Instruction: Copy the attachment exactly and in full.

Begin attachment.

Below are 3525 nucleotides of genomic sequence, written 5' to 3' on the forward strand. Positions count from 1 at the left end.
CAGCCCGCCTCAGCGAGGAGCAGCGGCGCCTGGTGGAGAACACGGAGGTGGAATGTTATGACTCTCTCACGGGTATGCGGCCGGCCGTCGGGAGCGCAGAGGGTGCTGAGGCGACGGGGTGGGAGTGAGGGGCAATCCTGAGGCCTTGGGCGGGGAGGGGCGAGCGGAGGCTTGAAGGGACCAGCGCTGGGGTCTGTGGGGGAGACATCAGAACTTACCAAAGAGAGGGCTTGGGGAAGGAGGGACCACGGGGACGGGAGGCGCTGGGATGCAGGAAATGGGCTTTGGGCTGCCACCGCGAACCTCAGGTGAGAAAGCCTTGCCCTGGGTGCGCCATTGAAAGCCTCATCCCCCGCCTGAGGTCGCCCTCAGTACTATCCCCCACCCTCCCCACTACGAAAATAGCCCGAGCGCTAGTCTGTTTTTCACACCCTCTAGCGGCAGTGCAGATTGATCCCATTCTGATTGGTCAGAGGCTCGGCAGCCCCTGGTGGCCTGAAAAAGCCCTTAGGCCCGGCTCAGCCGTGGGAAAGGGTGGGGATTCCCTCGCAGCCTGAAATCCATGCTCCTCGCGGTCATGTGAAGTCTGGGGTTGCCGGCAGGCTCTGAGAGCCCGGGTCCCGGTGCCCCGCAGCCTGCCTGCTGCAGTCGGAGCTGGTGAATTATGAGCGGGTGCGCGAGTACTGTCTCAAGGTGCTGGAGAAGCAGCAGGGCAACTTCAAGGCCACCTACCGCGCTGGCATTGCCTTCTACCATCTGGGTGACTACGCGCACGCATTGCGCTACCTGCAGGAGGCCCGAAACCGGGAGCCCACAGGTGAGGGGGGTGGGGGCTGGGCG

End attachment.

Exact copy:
Below are 3525 nucleotides of genomic sequence, written 5' to 3' on the forward strand. Positions count from 1 at the left end.
CAGCCCGCCTCAGCGAGGAGCAGCGGCGCCTGGTGGAGAACACGGAGGTGGAATGTTATGACTCTCTCACGGGTATGCGGCCGGCCGTCGGGAGCGCAGAGGGTGCTGAGGCGACGGGGTGGGAGTGAGGGGCAATCCTGAGGCCTTGGGCGGGGAGGGGCGAGCGGAGGCTTGAAGGGACCAGCGCTGGGGTCTGTGGGGGAGACATCAGAACTTACCAAAGAGAGGGCTTGGGGAAGGAGGGACCACGGGGACGGGAGGCGCTGGGATGCAGGAAATGGGCTTTGGGCTGCCACCGCGAACCTCAGGTGAGAAAGCCTTGCCCTGGGTGCGCCATTGAAAGCCTCATCCCCCGCCTGAGGTCGCCCTCAGTACTATCCCCCACCCTCCCCACTACGAAAATAGCCCGAGCGCTAGTCTGTTTTTCACACCCTCTAGCGGCAGTGCAGATTGATCCCATTCTGATTGGTCAGAGGCTCGGCAGCCCCTGGTGGCCTGAAAAAGCCCTTAGGCCCGGCTCAGCCGTGGGAAAGGGTGGGGATTCCCTCGCAGCCTGAAATCCATGCTCCTCGCGGTCATGTGAAGTCTGGGGTTGCCGGCAGGCTCTGAGAGCCCGGGTCCCGGTGCCCCGCAGCCTGCCTGCTGCAGTCGGAGCTGGTGAATTATGAGCGGGTGCGCGAGTACTGTCTCAAGGTGCTGGAGAAGCAGCAGGGCAACTTCAAGGCCACCTACCGCGCTGGCATTGCCTTCTACCATCTGGGTGACTACGCGCACGCATTGCGCTACCTGCAGGAGGCCCGAAACCGGGAGCCCACAGGTGAGGGGGGTGGGGGCTGGGCG